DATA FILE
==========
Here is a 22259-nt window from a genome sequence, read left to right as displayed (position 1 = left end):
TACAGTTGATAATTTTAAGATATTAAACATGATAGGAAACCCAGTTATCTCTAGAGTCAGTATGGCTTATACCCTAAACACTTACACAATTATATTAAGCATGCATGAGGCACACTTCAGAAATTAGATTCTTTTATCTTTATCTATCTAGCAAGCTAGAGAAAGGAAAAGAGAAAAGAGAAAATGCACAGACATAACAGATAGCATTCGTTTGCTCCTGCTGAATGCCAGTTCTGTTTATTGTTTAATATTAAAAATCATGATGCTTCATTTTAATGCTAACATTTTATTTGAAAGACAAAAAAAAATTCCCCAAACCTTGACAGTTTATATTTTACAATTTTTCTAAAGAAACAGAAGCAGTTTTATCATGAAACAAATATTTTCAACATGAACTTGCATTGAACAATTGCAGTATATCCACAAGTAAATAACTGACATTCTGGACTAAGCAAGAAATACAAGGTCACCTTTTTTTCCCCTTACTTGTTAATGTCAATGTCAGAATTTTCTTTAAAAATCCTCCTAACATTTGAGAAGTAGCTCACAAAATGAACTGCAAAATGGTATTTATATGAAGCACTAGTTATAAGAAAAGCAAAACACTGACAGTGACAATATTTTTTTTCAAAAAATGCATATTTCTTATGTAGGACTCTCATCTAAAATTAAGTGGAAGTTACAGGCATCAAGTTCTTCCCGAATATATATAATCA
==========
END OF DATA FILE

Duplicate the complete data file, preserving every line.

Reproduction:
Here is a 22259-nt window from a genome sequence, read left to right as displayed (position 1 = left end):
TACAGTTGATAATTTTAAGATATTAAACATGATAGGAAACCCAGTTATCTCTAGAGTCAGTATGGCTTATACCCTAAACACTTACACAATTATATTAAGCATGCATGAGGCACACTTCAGAAATTAGATTCTTTTATCTTTATCTATCTAGCAAGCTAGAGAAAGGAAAAGAGAAAAGAGAAAATGCACAGACATAACAGATAGCATTCGTTTGCTCCTGCTGAATGCCAGTTCTGTTTATTGTTTAATATTAAAAATCATGATGCTTCATTTTAATGCTAACATTTTATTTGAAAGACAAAAAAAAATTCCCCAAACCTTGACAGTTTATATTTTACAATTTTTCTAAAGAAACAGAAGCAGTTTTATCATGAAACAAATATTTTCAACATGAACTTGCATTGAACAATTGCAGTATATCCACAAGTAAATAACTGACATTCTGGACTAAGCAAGAAATACAAGGTCACCTTTTTTTCCCCTTACTTGTTAATGTCAATGTCAGAATTTTCTTTAAAAATCCTCCTAACATTTGAGAAGTAGCTCACAAAATGAACTGCAAAATGGTATTTATATGAAGCACTAGTTATAAGAAAAGCAAAACACTGACAGTGACAATATTTTTTTTCAAAAAATGCATATTTCTTATGTAGGACTCTCATCTAAAATTAAGTGGAAGTTACAGGCATCAAGTTCTTCCCGAATATATATAATCA